A Beginner’s Guide to IND Safety Reporting Under 21 CFR 312(c)
At the core of clinical research, the safety of all stakeholders is paramount. To guide the safe and ethical execution of research, the U.S. Food and Drug Administration (FDA) oversees extensive regulations supported by pharmacovigilance teams. Although necessary, complex safety regulations can not only be difficult to understand but also challenging to implement across your research operations. This blog outlines IND safety reporting required under FDA 21 CFR 312.32(c), challenges faced in adhering to the regulation, and strategies to ensure compliance across your research program.
What is FDA 21 CFR 312.32(c), IND Safety Reporting?
Broadly, FDA 21 CFR 312.32(c) outlines detailed requirements for sponsors to communicate potentially serious risks of an Investigational New Drug (IND) to participating principal investigators. In detail, under 21 CFR 312.32(c), the sponsor is required to notify all participating investigators in an IND safety report (i.e., 7- or 15-day expedited report) of potentially serious risks from clinical trials or any other source as soon as possible, but no later than 15 calendar days after the sponsor receives the safety information and determines that the information qualifies for reporting. Participating investigators include all investigators to whom the sponsor is providing a study drug or under any investigator’s IND (21 CFR 312.32(c)(1)). This includes all investigators participating in clinical trials under an IND, at U.S. and non-U.S. sites, for the investigational drug, and any investigators conducting a study under their own IND for whom the sponsor provides the investigational drug.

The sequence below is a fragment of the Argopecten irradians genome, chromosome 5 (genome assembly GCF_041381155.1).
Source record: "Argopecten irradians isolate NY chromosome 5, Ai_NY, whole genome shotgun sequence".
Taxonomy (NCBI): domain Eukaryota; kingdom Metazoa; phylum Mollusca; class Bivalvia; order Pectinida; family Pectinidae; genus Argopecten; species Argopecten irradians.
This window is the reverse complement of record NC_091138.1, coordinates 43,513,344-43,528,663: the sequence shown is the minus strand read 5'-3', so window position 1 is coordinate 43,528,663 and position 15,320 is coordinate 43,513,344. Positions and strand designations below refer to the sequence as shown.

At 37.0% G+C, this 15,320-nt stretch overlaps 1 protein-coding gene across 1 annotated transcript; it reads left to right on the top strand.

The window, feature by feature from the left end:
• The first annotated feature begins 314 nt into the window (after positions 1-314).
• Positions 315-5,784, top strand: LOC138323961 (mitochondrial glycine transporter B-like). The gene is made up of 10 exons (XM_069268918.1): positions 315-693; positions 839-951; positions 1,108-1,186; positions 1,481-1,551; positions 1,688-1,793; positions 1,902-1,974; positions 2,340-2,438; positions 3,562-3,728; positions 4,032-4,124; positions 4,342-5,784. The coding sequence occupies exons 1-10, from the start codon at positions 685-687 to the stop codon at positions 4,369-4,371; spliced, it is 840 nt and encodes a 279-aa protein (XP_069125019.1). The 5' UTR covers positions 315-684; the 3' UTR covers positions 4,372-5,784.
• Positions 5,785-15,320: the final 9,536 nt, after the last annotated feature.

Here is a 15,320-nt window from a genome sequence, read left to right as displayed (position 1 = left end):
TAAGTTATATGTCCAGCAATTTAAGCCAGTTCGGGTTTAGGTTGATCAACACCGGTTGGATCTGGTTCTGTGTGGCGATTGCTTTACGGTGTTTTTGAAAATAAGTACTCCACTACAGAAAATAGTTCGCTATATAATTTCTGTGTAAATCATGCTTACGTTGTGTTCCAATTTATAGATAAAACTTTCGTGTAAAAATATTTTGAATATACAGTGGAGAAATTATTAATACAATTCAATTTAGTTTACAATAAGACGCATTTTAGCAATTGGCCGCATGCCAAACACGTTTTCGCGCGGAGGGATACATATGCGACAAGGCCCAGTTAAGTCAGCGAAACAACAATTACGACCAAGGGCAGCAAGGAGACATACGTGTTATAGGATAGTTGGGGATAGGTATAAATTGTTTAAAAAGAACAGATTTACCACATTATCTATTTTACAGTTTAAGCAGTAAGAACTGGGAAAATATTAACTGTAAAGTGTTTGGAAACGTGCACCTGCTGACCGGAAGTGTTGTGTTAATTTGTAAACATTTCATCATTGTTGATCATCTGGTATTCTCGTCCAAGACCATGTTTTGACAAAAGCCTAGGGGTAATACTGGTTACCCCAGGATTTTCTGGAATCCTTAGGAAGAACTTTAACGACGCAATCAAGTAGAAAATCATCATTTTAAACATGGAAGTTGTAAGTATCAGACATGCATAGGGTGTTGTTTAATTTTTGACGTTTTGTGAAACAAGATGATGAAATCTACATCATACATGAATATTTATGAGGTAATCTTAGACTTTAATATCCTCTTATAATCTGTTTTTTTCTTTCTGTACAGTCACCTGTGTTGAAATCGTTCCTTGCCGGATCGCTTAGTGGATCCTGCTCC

The FDA recently drafted new guidance to help sponsors comply with expedited safety reporting requirements. Subscribe to receive resources on major regulatory updates.
The Considerations of IND Safety Reporting
Sponsors are responsible for communicating and tracking IND safety reporting. As sponsors, what should you consider when ensuring necessary measures are in place to remain compliant? Especially with increasingly complex studies conducted across a global footprint, this question becomes even more essential yet difficult to execute. When establishing processes to support compliance or exploring technologies to assist your communication, consider these elements:
- How quickly is your study team alerted to serious risks in your clinical trials?
- How does your study team evaluate serious risk and determine the information qualifies for reporting?
- How does your study team compile the safety report, and how quickly and confidently can it be distributed to all your participating investigators?
- How do you record, track, or prove that the report was distributed?
- Where do you store receipt of the report?
- Where can you minimize redundant or duplicate effort across all participating investigators and multi-study programs?
- In what ways can you utilize other systems your team uses to execute IND safety reporting?
When establishing or evaluating safety reporting processes, consider the questions above to ensure your safety reporting strategy is compliant, reliable, and efficient.
Technology to Support IND Safety Reporting
To confidently ensure compliant and efficient safety reporting, it is best to implement a centralized approach that leverages pre-existing communication channels with investigators, Part 11-compliant signatures, and document storage. Systems like Advarra’s Longboat Platform, which already has an established line of communication with investigators and monitoring, ensure a tested and compliant process for dissemination, tracking, and reporting of IND safety letters.